Queensbury Town Board considers residential electricity buying group
QUEENSBURY – Queensbury Town Board is exploring the feasibility of establishing a municipal electricity buying group that would establish a single power provider for all town residents, except those who specifically choose not to participate.
The “community choice aggregation” buying group would enable residents to save on their electric bills and reduce the chances of multiple electricity companies soliciting business via telemarketing and door-to-door sales, said Louise Gava, project leader for Municipal Electric & Gas Alliance, commonly known as MEGA.
“This is very exciting. It’s a brand-new program,” she said in a May 16 presentation to the Town Board.
“It’s solid. There’s no flim-flam about it,” said Supervisor John Strough.
The state Public Service Commission recently authorized the program statewide.
A demonstration program is being conducted in Westchester County.
MEGA, on behalf of the town, would conduct a competitive bidding process, based on parameters set by the town.
“The focus is on residential and very small business customers in the municipality,” Gava said.
Larger commercial businesses could join the buying group if they wished.
Electricity companies would offer low rates because of the economy of scale and because the arrangement saves marketing expenses, Gava said.
Rival companies would be less likely to use telemarketers or send out door-to-door salespeople in the town, because there would be little chance of gaining enough business to offset expenses, she said.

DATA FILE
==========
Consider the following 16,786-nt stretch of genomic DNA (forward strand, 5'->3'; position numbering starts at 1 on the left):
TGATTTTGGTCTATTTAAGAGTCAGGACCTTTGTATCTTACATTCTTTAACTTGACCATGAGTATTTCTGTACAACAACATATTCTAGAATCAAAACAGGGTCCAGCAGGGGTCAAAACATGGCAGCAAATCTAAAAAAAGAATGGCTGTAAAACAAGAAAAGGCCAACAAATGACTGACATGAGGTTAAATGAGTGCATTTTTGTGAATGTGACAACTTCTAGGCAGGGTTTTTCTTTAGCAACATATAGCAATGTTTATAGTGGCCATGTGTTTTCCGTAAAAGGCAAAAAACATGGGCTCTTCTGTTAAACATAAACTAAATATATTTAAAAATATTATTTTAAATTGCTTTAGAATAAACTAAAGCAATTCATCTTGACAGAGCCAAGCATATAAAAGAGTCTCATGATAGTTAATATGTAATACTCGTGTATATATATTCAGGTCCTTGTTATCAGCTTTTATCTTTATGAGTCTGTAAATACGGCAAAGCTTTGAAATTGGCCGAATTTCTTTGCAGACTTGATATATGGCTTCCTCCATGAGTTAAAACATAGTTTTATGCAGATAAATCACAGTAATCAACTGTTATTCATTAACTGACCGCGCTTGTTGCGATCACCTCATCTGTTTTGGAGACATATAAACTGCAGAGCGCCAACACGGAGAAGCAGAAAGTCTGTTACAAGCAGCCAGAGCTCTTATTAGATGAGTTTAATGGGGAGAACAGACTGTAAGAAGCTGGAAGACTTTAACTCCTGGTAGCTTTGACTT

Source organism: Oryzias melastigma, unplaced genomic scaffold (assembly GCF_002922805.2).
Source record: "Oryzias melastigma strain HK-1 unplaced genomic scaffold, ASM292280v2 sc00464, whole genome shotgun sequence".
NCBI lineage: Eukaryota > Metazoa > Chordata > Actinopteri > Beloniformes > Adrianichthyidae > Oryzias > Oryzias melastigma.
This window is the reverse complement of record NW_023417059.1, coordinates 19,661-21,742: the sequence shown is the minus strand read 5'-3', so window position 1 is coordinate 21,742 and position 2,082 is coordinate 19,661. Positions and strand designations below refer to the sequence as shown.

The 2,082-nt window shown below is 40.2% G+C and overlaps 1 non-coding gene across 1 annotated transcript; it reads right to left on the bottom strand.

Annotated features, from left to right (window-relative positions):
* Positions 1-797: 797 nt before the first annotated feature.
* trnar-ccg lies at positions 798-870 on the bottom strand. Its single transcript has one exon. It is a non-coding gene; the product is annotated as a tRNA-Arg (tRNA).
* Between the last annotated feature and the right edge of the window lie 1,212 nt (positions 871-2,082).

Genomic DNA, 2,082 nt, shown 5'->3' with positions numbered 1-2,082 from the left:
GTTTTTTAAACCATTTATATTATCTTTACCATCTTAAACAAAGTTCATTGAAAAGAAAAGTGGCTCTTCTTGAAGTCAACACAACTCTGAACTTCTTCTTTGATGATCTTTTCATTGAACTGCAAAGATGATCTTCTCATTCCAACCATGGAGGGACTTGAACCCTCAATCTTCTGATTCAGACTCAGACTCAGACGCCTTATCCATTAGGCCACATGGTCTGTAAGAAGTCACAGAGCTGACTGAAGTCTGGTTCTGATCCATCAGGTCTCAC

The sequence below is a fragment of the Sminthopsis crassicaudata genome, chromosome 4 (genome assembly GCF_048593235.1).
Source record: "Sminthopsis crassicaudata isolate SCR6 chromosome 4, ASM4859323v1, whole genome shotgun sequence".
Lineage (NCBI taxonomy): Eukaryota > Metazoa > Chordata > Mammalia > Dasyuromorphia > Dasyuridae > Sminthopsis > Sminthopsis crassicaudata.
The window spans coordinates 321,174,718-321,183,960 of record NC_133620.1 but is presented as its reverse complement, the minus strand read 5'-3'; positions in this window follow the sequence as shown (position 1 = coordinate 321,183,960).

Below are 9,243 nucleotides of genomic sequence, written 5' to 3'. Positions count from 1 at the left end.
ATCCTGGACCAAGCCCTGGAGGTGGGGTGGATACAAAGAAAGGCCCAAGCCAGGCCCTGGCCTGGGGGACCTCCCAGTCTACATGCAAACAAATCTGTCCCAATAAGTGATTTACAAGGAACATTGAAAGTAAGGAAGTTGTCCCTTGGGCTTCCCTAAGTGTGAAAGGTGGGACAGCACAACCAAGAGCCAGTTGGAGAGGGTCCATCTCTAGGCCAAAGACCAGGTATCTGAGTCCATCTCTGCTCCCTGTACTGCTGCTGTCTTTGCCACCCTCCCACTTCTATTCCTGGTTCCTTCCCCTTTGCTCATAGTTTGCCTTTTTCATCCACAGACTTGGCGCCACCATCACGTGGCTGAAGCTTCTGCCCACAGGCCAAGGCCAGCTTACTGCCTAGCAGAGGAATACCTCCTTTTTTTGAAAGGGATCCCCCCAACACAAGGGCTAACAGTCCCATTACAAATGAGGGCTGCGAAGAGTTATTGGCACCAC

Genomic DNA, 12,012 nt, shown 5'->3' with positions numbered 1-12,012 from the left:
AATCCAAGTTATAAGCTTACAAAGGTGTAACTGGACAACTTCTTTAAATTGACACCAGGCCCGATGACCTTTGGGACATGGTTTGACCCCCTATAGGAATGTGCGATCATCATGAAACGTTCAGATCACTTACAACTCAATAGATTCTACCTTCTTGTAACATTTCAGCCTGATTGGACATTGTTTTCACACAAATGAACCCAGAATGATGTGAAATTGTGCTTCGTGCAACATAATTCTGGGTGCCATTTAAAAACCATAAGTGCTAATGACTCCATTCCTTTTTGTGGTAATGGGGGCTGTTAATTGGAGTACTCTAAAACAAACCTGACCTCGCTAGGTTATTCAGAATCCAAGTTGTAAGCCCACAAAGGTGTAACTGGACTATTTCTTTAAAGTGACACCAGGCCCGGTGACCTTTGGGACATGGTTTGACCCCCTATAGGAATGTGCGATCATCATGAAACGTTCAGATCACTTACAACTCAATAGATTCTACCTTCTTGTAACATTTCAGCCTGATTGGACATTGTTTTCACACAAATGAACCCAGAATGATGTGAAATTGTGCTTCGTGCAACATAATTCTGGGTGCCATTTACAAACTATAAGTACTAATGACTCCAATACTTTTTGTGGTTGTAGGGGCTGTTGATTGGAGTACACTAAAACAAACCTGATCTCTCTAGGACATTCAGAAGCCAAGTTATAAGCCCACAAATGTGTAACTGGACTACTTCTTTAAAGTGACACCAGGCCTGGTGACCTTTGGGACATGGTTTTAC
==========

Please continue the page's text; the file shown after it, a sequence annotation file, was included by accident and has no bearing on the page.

National Grid would continue to transmit the electricity over its lines, and continue to bill customers on behalf of whichever company the town contracted with.
There would be no cost to the town.
Once a company is selected, town residents would be automatically enrolled in the program after 30 days, unless residents notify the program they want to stick with their current electricity provider.
After that, residents automatically enrolled would have three monthly billing cycles to switch back to their previous provider without paying a penalty.
Queensbury at-large Supervisor Rachel Seeber, who was in the audience, said it would be better to operate the program on a voluntary enrollment basis rather than an automatic enrollment.
Third Ward Councilman Doug Irish said senior citizens might not realize they have the right to opt out.
Gava said the Public Service Commission does not allow the program to be on a voluntary enrollment basis, partly because voluntary enrollment typically does not get as many people to benefit from economy of scale.
“The state has decided it’s opt-out. So we can’t change that,” she said.
Gava said there would be educational outreach that would include public presentations at places such as Queensbury Senior Center.
“There really is not any fear or risk to consumers because they have plenty of time to make a choice,” she said.
Travis Whitehead, an electrical engineer who was in the audience, said MEGA has a good reputation in the industry.
MEGA already handles energy buying, under a different program, for some of the town’s municipal buildings, Strough said.
“I think it’s a very interesting concept and we’ll see where it goes,” Strough said.
“There’s absolutely no force on anyone to get involved,” said 4th Ward Councilman William VanNess.